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Diana Solis Rediscovers The Pilsen Of Her Childhood In New Photo Book

Written by on September 16, 2022

Acclaimed Pilsen photographer Diana Solís returns to childhood and rediscovers her neighborhood with her new photo book Luz: Seeing the Space Between Us.

Diana Solís first moved to Chicago’s Pilsen neighborhood as a baby — and it was in Pilsen where she found her creative spark, on childhood walks with her mother in the ‘60s. And, though she grew up to travel, photograph and experience life in other parts of the world, it was to Pilsen she would return nearly four decades later.

Solís’s photographic work has always taken a special emphasis on Mexican and Chicano culture and queer identites, partially stemming from her exploration of museums and culture on yearly childhood trips to Mexico City and her birth city, Monterrey.

Photo by Jonathan Aguilar/Borderless Magazine

She moved to Mexico City from Chicago in 1983, immediately becoming immersed in the city’s photographic and LGBTQ+ activist scene. This summer, she spoke with Vocalo Storytelling Workshop participant Robin Reid Drake about her years there.

“I became very involved in the politics there, in Mexico City,” Solís recalled to Drake. “I was just totally immersed… I had thought for a while there, ‘I’m never going back to the States.’ That was kind of my thinking. I went there thinking, ‘I’m never gonna come back.’”

“A lot of people just kind of said, ‘Come here kid… We’re gonna help you out,’” she continued. “Here I was living with a group of girls — women, who were radical lesbians. It was all part of my life. They were probably some of the best years of my life.”

After moving back to Pilsen in the early ‘00s, Solís turned away from photography in pursuit of surrealist drawing and painting for nearly 20 years. She didn’t begin taking pictures again until 2019, when she again began taking walks around her neighborhood — this time documenting everything with her iPhone camera.

“I started going out and walking in the morning,” Solís told South Side Weekly in her August 25 feature. “I had my camera phone, an older-model iPhone at the time, and I started to just take pictures of things that I hadn’t seen before — because we were just always on the go and moving so fast that I really didn’t pay attention to how the neighborhood I know has been changing.”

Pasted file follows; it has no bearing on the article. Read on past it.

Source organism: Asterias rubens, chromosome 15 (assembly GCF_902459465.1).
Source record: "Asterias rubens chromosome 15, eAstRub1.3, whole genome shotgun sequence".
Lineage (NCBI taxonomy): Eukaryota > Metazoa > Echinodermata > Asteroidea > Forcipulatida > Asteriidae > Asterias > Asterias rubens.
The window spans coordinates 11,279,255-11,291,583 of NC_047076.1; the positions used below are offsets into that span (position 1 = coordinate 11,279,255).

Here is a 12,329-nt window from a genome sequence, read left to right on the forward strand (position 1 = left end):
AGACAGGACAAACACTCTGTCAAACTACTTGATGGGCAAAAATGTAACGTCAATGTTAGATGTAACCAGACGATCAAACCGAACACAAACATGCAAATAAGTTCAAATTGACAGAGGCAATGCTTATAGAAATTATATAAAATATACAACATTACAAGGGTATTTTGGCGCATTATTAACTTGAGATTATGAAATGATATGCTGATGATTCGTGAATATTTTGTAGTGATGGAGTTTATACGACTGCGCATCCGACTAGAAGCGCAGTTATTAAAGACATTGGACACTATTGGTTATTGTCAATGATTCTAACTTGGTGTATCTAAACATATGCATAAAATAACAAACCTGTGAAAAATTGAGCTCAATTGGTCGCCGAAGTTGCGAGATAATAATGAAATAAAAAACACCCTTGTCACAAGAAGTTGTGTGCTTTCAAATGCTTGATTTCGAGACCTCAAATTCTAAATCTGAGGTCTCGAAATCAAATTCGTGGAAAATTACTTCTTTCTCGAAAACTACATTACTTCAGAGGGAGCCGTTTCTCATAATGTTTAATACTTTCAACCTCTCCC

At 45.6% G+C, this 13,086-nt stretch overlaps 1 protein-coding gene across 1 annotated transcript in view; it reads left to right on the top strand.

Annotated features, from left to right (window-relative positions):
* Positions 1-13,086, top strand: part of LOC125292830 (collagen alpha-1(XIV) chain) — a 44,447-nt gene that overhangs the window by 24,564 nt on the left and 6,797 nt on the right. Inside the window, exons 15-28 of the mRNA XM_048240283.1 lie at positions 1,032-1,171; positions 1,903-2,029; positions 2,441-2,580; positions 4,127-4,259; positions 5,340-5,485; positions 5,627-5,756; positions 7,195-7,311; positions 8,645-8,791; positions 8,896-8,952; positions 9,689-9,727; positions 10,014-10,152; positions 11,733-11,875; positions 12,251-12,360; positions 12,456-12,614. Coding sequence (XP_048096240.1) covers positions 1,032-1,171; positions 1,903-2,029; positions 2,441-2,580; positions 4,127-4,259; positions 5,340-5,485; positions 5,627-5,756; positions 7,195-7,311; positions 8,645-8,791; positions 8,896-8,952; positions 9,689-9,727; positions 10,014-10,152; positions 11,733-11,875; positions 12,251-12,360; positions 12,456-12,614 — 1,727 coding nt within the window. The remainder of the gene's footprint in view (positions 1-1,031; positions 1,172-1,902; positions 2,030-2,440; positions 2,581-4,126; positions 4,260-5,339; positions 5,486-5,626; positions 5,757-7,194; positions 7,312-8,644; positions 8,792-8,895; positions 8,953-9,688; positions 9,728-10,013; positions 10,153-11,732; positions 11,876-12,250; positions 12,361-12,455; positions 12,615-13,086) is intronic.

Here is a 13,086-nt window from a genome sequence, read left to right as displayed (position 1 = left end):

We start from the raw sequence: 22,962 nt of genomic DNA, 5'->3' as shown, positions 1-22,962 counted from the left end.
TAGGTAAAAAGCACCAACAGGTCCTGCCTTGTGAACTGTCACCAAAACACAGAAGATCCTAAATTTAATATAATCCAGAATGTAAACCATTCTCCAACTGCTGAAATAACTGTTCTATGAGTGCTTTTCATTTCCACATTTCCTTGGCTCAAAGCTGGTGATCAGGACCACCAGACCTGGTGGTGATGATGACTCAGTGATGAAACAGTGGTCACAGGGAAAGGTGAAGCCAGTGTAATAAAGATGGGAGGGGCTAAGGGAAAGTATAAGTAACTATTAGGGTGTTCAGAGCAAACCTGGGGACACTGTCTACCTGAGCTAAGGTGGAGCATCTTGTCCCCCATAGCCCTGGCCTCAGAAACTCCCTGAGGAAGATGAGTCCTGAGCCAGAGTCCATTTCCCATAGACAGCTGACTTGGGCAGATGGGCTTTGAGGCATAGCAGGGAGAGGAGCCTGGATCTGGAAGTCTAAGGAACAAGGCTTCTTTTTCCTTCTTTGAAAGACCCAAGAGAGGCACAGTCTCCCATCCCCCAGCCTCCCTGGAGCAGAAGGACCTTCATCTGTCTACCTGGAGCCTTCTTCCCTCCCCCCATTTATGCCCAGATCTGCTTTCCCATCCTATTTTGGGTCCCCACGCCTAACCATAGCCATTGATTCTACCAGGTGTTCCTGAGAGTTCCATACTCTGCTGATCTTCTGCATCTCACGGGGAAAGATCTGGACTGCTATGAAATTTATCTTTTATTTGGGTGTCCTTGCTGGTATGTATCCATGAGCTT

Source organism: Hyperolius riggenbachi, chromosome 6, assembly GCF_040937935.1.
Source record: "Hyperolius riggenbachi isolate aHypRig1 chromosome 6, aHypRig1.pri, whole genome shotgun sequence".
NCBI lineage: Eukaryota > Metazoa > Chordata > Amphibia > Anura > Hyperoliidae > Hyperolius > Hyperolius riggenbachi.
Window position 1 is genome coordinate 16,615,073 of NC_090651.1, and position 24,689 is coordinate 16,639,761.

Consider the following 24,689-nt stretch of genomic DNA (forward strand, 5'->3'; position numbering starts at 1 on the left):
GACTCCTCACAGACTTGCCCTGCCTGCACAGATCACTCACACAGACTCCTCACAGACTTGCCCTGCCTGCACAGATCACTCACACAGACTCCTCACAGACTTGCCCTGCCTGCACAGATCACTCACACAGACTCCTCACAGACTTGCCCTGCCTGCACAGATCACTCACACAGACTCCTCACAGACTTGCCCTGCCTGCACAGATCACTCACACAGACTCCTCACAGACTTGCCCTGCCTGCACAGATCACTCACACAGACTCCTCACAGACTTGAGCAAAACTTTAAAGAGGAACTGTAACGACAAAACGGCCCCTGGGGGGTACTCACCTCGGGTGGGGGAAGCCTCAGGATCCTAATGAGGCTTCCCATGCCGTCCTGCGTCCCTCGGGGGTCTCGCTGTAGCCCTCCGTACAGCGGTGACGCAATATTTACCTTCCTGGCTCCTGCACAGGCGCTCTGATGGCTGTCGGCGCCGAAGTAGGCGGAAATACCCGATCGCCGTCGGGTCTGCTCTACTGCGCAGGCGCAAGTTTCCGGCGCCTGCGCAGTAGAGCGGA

“I kind of thought… that I’ve actually gone back to how I started doing photography, in terms of photographing things that were familiar to me since I was a kid, since I started holding a camera and using it,” she told Robin Reid Drake. “I’m back doing the same thing.”

Diana Solís in Chicago, 1981.

Documenting Pilsen’s changing identity in the decades since her childhood, both the positive and the negative, she first posted neighborhood photos as an Instagram series called “This is Pilsen during the Pandemic.” Some of these works are featured in her new photo book, Luz: Seeing the Space Between Us, which is set for release later this month. As Solís told South Side Weekly, the book “reflects the resilience and complexity of my home community.”

“‘The space between us’ is… I keep thinking of that space… between subject and photographer, that is actually a space that a lot of people don’t really think about,” she explained to Drake. “But it’s there. And it’s either a physical space, barrier, or it’s a space of communication. I see it as both things. And that ‘space between us’ is the space that interests me.”

Luz: Seeing the Space Between Us is scheduled to officially launch at an event at the National Museum of Mexican Art on Sept. 24. Find more information on how to attend here.

Learn more about Diana Solís and her work on her Instagram and website, and check out her full conversation with Robin Reid Drake below.

Robin Reid Drake: Okay, so here’s the tea. Diana Solís is a Chicago icon you need to know about. Born in Monterrey and raised in Pilsen, she got her start in art and activism with Casa Aztlan and Mujeres Latinas En Acción in the 1970s. Her photography has documented and celebrated queer life in Chicago and Mexico City for almost half a century. And now, her latest project and a growing digital archive of her work is providing an intimate window into the lineage that a new generation of queer and Latinx artists sit at the front of. 

My name is Robin Reid Drake. I’m a teaching artist and poet. We started working with Diana in 2018, to develop and deliver interdisciplinary art and writing programs to queer and trans youth. Since then, Diana and I have continued to teach, to write and to break bread together regularly. What you’re about to hear is a brief portrait of the artist, recorded at one of our many dinners in her Pilsen home and studio.

Diana Solís: It’s called “Casa Studio,” that’s what I’ve always called it. Forever and ever.

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